The Indra lab is one of them. In 2009, he, Gitali Indra and collaborators at OSU and in France reported a new biomarker for head and neck cancers. With funding from the National Institutes of Health, they conclusively linked a protein known as CTIP2 to squamous cell carcinoma. Squamous cells are flat, plate-like cells in the skin and the lining of internal organs. When it occurs in the head and neck, squamous cell carcinoma is the sixth most common form of cancer worldwide — promoted by exposure to tobacco, alcohol and human papillomavirus.

It is aggressive and hard to treat. Despite advances in chemotherapy and surgery, five-year survival rates have not improved over the past 20 years. And until the CTIP2 discovery, researchers had had limited success in identifying biomarkers for use in clinical oncology.

In December 2011, the Indras and their colleagues Mark Leid of OSU and French biochemist Joseph Abecassis received a United States patent for the use of CTIP2 in cancer diagnostic tests. “Cells that are dividing rapidly express more CTIP2,” says Arup Indra. “It is a marker of cell proliferation. We don’t know for sure if it is a cause of cancer, but we suspect strongly that it is.” The protein has also been called a “master regulator” because it influences cell development in skin, teeth, the brain and immune system.

In storage tanks cooled by liquid nitrogen, the Indras maintain some human oral-cancer cell lines that overproduce CTIP2. With partners at OSU and the Oregon Health & Science University in Portland, Gitali Indra leads studies on its role in the development of normal tissues as well as cancer. “CTIP2 is expressed in normal cells but at much lower levels,” she says.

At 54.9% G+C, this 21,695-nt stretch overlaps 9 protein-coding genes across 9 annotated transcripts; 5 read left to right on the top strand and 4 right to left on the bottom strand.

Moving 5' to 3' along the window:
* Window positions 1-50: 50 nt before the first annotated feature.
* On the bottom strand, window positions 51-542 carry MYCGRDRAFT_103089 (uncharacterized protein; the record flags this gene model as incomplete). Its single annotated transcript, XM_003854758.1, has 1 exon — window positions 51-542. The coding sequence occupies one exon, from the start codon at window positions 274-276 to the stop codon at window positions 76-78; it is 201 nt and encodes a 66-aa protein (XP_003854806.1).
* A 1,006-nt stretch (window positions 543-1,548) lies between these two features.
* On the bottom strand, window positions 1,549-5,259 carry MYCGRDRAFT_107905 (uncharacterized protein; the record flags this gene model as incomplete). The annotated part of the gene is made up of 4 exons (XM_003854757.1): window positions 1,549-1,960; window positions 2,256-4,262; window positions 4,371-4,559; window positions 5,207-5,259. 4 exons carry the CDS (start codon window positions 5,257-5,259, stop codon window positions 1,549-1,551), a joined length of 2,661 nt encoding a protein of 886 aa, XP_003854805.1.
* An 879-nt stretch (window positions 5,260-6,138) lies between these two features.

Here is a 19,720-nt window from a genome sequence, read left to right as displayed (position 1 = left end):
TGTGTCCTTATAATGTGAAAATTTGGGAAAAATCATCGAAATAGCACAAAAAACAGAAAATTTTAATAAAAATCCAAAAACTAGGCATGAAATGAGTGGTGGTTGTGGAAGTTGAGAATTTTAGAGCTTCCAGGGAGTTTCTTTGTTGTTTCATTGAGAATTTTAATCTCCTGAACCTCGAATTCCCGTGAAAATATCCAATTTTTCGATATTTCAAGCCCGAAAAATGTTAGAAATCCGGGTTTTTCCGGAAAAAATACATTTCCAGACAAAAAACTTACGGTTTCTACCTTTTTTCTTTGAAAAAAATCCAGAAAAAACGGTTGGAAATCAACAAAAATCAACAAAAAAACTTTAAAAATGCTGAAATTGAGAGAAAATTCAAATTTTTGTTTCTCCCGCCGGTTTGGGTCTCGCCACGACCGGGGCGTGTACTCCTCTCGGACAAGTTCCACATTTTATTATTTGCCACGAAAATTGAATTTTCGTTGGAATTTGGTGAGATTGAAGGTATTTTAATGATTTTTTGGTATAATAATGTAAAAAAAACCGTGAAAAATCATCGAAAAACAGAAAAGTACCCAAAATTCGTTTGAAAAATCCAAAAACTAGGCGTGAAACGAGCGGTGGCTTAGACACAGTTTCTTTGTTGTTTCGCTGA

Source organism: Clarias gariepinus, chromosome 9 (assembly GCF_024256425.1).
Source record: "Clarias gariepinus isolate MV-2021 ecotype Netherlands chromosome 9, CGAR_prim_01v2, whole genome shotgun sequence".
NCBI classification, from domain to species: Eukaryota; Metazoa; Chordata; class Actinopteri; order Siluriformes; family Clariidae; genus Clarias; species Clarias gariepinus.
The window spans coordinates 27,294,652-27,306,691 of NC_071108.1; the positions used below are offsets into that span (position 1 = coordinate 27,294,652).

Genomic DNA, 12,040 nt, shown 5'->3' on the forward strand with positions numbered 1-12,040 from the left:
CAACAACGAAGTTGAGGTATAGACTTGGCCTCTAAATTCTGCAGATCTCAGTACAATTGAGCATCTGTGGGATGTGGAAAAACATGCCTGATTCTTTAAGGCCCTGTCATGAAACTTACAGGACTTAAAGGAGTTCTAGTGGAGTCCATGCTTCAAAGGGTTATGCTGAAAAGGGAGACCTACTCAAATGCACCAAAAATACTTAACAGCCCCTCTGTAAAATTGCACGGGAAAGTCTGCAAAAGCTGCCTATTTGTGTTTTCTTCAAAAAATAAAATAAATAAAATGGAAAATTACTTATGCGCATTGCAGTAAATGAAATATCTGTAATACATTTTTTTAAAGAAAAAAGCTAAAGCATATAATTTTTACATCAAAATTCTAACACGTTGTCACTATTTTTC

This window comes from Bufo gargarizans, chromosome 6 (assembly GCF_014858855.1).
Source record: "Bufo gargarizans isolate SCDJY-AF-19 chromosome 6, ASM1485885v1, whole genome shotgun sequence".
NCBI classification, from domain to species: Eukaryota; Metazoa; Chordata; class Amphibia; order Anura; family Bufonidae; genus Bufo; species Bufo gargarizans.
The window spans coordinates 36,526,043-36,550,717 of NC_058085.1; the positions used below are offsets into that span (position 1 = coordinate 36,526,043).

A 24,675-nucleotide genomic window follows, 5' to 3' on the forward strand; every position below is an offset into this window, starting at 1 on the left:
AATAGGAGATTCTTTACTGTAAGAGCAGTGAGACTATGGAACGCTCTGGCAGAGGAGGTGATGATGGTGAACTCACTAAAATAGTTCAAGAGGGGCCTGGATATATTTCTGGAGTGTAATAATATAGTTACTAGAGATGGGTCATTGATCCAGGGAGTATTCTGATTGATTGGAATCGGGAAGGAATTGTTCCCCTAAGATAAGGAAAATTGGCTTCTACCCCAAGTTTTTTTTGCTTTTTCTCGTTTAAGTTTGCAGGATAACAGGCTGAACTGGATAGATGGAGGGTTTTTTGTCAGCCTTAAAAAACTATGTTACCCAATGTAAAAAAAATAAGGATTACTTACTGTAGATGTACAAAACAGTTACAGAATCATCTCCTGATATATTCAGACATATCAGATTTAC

Personal Proteomics

“A higher-than-normal level (of CTIP2) indicates that an individual could be at risk,” adds Arup. “If you are getting more than a normal detectable level, you could determine that she requires monitoring.”

The Indras’ work with cell lines is just the beginning. Before CTIP2 becomes useful in the doctor’s office, its function needs to be studied in animals and then human subjects. “We need to understand how disease progresses in animal models, how levels of a given biomarker are changing,” says Arup.

Moreover, no protein acts alone. Each operates in a network. So the ideal biosensor will be capable of monitoring many proteins at once. The hope is that such devices will enable every person to have a composite protein profile, a biochemical fingerprint, for evaluating health as we age.

Researchers will need better technology to reach that goal. While the Indras can analyze CTIP2 and other proteins through existing laboratory techniques, their efforts bump up against detection limits. A better way to fish for proteins would enable them to pick out one molecule among thousands and to see small but possibly significant trends. Just as the Indras identify biomarkers and the Remcho lab develops ways to catch them, Ethan Minot is working on a new type of fishing line for CTIP2 — a more sensitive detection system made of carbon nanotubes.

Planting Nanotubes